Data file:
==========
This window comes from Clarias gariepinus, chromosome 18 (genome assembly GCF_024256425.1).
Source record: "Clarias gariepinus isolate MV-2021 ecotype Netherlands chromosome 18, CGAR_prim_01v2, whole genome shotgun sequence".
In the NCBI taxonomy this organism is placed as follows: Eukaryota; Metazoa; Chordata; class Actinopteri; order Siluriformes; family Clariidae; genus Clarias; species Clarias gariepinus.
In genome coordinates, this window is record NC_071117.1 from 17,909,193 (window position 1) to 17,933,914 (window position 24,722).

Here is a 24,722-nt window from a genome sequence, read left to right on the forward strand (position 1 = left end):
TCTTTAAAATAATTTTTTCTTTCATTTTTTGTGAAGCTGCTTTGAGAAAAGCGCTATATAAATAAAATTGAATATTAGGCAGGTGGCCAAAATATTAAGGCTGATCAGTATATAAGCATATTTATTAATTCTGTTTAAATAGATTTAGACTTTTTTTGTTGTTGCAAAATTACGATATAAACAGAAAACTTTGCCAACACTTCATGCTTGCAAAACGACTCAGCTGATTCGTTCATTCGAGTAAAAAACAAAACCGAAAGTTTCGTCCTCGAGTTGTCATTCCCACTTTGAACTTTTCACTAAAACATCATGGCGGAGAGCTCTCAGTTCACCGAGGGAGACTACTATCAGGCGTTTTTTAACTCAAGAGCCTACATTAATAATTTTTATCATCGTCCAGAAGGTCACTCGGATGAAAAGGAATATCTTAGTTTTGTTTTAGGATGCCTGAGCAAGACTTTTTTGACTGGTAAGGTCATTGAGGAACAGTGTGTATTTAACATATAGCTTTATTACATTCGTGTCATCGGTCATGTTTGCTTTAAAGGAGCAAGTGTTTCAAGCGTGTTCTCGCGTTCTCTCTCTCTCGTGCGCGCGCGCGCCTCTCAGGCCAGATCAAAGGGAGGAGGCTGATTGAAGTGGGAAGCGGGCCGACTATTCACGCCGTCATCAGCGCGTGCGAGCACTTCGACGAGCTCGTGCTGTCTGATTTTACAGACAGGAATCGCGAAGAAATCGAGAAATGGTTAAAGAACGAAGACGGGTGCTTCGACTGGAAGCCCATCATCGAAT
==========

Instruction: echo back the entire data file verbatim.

This window comes from Clarias gariepinus, chromosome 18 (genome assembly GCF_024256425.1).
Source record: "Clarias gariepinus isolate MV-2021 ecotype Netherlands chromosome 18, CGAR_prim_01v2, whole genome shotgun sequence".
In the NCBI taxonomy this organism is placed as follows: Eukaryota; Metazoa; Chordata; class Actinopteri; order Siluriformes; family Clariidae; genus Clarias; species Clarias gariepinus.
In genome coordinates, this window is record NC_071117.1 from 17,909,193 (window position 1) to 17,933,914 (window position 24,722).

Here is a 24,722-nt window from a genome sequence, read left to right on the forward strand (position 1 = left end):
TCTTTAAAATAATTTTTTCTTTCATTTTTTGTGAAGCTGCTTTGAGAAAAGCGCTATATAAATAAAATTGAATATTAGGCAGGTGGCCAAAATATTAAGGCTGATCAGTATATAAGCATATTTATTAATTCTGTTTAAATAGATTTAGACTTTTTTTGTTGTTGCAAAATTACGATATAAACAGAAAACTTTGCCAACACTTCATGCTTGCAAAACGACTCAGCTGATTCGTTCATTCGAGTAAAAAACAAAACCGAAAGTTTCGTCCTCGAGTTGTCATTCCCACTTTGAACTTTTCACTAAAACATCATGGCGGAGAGCTCTCAGTTCACCGAGGGAGACTACTATCAGGCGTTTTTTAACTCAAGAGCCTACATTAATAATTTTTATCATCGTCCAGAAGGTCACTCGGATGAAAAGGAATATCTTAGTTTTGTTTTAGGATGCCTGAGCAAGACTTTTTTGACTGGTAAGGTCATTGAGGAACAGTGTGTATTTAACATATAGCTTTATTACATTCGTGTCATCGGTCATGTTTGCTTTAAAGGAGCAAGTGTTTCAAGCGTGTTCTCGCGTTCTCTCTCTCTCGTGCGCGCGCGCGCCTCTCAGGCCAGATCAAAGGGAGGAGGCTGATTGAAGTGGGAAGCGGGCCGACTATTCACGCCGTCATCAGCGCGTGCGAGCACTTCGACGAGCTCGTGCTGTCTGATTTTACAGACAGGAATCGCGAAGAAATCGAGAAATGGTTAAAGAACGAAGACGGGTGCTTCGACTGGAAGCCCATCATCGAAT